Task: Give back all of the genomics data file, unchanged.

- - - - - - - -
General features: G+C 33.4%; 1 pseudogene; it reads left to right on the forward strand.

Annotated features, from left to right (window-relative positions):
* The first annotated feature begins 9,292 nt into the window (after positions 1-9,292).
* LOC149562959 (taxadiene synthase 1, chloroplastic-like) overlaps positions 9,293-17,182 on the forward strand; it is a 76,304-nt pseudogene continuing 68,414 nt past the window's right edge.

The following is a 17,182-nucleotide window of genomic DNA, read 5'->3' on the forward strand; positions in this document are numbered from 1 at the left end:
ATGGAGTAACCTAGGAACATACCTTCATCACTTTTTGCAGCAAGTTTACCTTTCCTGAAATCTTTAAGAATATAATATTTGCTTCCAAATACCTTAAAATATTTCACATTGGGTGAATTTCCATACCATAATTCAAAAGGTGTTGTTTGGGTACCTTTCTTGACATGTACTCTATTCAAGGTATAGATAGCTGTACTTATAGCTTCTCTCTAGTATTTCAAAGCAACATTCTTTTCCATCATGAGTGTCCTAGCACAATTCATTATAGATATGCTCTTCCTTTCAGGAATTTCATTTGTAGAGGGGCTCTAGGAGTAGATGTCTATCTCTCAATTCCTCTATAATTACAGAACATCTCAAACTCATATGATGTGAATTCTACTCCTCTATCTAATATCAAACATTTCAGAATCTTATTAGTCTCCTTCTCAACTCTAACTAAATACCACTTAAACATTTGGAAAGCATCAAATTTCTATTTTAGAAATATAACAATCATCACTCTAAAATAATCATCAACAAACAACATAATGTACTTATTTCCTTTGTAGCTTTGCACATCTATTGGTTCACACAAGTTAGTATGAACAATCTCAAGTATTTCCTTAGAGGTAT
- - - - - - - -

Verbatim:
General features: G+C 33.4%; 1 pseudogene; it reads left to right on the forward strand.

Annotated features, from left to right (window-relative positions):
* The first annotated feature begins 9,292 nt into the window (after positions 1-9,292).
* LOC149562959 (taxadiene synthase 1, chloroplastic-like) overlaps positions 9,293-17,182 on the forward strand; it is a 76,304-nt pseudogene continuing 68,414 nt past the window's right edge.

The following is a 17,182-nucleotide window of genomic DNA, read 5'->3' on the forward strand; positions in this document are numbered from 1 at the left end:
ATGGAGTAACCTAGGAACATACCTTCATCACTTTTTGCAGCAAGTTTACCTTTCCTGAAATCTTTAAGAATATAATATTTGCTTCCAAATACCTTAAAATATTTCACATTGGGTGAATTTCCATACCATAATTCAAAAGGTGTTGTTTGGGTACCTTTCTTGACATGTACTCTATTCAAGGTATAGATAGCTGTACTTATAGCTTCTCTCTAGTATTTCAAAGCAACATTCTTTTCCATCATGAGTGTCCTAGCACAATTCATTATAGATATGCTCTTCCTTTCAGGAATTTCATTTGTAGAGGGGCTCTAGGAGTAGATGTCTATCTCTCAATTCCTCTATAATTACAGAACATCTCAAACTCATATGATGTGAATTCTACTCCTCTATCTAATATCAAACATTTCAGAATCTTATTAGTCTCCTTCTCAACTCTAACTAAATACCACTTAAACATTTGGAAAGCATCAAATTTCTATTTTAGAAATATAACAATCATCACTCTAAAATAATCATCAACAAACAACATAATGTACTTATTTCCTTTGTAGCTTTGCACATCTATTGGTTCACACAAGTTAGTATGAACAATCTCAAGTATTTCCTTAGAGGTAT